The $700 billion bailout for Wall Street, is driven by fear not fact. This is too much money in too a short a time going to too few people while too many questions remain unanswered. Why aren't we having hearings on the plan we have just received? Why aren't we questioning the underlying premise of the need for a bailout with taxpayers' money? Why have we not considered any alternatives other than to give $700 billion to Wall Street? Why aren't we asking Wall Street to clean up its own mess? Why aren't we passing new laws to stop the speculation, which triggered this? Why aren't we putting up new regulatory structures to protect investors? How do we even value the $700 billion in toxic assets?Howie P.S.: The Nation post concludes with
Why aren't we helping homeowners directly with their debt burden? Why aren't we helping American families faced with bankruptcy. Why aren't we reducing debt for Main Street instead of Wall Street? Isn't it time for fundamental change in our debt based monetary system, so we can free ourselves from the manipulation of the Federal Reserve and the banks? Is this the United States Congress or the board of directors of Goldman Sachs? Wall Street is a place of bears and bulls. It is not smart to force taxpayers to dance with bears or to follow closely behind the bulls.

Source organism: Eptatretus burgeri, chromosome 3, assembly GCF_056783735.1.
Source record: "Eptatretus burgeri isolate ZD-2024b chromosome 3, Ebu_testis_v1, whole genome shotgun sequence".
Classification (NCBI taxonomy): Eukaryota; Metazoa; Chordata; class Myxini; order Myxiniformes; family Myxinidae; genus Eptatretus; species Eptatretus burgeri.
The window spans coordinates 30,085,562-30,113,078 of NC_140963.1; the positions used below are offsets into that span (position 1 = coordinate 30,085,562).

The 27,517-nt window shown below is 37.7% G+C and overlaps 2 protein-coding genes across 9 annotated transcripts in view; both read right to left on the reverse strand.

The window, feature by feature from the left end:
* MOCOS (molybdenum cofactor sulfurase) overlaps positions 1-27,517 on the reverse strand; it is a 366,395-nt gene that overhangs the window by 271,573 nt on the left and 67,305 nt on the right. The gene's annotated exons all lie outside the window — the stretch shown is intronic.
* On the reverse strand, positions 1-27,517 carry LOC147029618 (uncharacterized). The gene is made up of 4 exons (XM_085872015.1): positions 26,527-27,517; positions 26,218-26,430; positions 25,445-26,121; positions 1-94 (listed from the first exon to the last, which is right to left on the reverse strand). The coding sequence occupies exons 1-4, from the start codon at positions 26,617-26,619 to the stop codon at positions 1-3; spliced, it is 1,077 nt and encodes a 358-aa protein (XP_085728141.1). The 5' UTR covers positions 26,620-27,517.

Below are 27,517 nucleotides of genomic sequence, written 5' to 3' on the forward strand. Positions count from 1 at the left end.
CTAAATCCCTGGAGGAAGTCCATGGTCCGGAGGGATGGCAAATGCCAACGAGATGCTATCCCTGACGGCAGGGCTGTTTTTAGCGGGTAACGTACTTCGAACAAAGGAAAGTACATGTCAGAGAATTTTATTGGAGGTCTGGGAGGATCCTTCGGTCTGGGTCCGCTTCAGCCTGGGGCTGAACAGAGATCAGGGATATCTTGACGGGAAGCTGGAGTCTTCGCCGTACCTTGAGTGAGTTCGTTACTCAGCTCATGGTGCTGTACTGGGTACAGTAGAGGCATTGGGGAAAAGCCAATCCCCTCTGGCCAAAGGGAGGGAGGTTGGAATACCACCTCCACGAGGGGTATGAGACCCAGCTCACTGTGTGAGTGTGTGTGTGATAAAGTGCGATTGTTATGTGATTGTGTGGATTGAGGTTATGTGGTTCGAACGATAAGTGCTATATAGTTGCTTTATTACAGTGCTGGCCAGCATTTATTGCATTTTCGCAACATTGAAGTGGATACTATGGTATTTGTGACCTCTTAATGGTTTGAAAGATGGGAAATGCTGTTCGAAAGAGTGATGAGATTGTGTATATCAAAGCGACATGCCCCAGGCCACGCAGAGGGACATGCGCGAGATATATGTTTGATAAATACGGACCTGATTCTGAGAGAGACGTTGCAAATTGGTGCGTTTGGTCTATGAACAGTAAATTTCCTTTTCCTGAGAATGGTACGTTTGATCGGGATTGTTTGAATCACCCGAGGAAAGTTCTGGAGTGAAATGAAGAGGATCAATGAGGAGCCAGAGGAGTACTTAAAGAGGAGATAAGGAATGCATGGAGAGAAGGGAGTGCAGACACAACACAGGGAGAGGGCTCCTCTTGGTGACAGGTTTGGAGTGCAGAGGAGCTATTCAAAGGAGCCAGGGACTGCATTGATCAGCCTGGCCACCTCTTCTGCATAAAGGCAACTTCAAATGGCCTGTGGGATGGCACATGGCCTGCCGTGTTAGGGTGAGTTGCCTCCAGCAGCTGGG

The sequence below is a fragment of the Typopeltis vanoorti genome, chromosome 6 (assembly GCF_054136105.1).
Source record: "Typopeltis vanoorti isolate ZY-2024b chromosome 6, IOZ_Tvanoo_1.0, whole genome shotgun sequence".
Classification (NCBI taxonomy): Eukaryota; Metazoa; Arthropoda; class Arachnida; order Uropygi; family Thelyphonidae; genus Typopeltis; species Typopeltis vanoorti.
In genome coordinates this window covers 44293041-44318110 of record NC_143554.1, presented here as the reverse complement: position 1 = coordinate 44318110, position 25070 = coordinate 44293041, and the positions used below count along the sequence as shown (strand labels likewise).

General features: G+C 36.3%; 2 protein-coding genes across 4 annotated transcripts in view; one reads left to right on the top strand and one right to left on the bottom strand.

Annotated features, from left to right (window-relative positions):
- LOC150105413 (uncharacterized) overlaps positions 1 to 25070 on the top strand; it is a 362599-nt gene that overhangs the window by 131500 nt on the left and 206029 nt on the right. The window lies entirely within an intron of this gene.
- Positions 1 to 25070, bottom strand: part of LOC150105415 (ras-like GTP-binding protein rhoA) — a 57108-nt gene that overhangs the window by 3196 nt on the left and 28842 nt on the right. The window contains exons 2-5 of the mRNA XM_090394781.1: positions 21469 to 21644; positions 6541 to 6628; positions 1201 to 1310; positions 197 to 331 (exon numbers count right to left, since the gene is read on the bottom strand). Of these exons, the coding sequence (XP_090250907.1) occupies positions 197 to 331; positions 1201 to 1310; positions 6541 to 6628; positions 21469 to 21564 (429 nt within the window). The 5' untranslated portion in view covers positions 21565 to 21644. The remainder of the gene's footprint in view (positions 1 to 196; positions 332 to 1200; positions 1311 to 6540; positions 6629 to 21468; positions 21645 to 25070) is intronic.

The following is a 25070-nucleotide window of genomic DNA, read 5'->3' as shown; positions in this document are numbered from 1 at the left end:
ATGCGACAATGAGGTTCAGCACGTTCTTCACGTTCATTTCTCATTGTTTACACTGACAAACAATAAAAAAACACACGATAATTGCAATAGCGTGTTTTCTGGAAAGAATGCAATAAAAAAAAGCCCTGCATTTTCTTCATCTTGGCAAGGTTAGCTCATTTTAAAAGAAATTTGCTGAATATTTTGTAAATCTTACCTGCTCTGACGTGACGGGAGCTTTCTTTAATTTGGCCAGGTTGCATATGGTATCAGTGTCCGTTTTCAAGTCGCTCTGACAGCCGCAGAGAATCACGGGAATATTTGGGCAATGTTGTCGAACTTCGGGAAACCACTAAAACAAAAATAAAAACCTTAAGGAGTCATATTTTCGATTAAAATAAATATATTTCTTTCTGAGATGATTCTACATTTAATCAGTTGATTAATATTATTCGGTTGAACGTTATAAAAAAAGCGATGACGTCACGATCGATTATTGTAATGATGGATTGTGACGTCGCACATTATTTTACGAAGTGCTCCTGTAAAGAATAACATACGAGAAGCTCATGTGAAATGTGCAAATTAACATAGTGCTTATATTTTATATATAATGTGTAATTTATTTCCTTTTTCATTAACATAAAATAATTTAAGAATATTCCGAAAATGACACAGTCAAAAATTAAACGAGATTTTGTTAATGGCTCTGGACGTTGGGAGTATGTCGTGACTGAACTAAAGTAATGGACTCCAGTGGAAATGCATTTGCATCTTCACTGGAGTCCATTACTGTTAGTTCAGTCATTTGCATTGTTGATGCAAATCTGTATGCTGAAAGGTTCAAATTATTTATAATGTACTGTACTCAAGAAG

That Kucinich is spot on comes as no great surprise.
When he bid for the Democratic presidential nomination this year, he spoke more consistently and more bluntly about the economic crisis than any of the other contenders.
Kucinich was not treated particularly seriously the media or his fellow Democratic candidates.
Now that Kucinich has been proven right, however, Barack Obama might want to pay attention to what the former mayor, state legislator and veteran congressman is saying.
He actually gets it.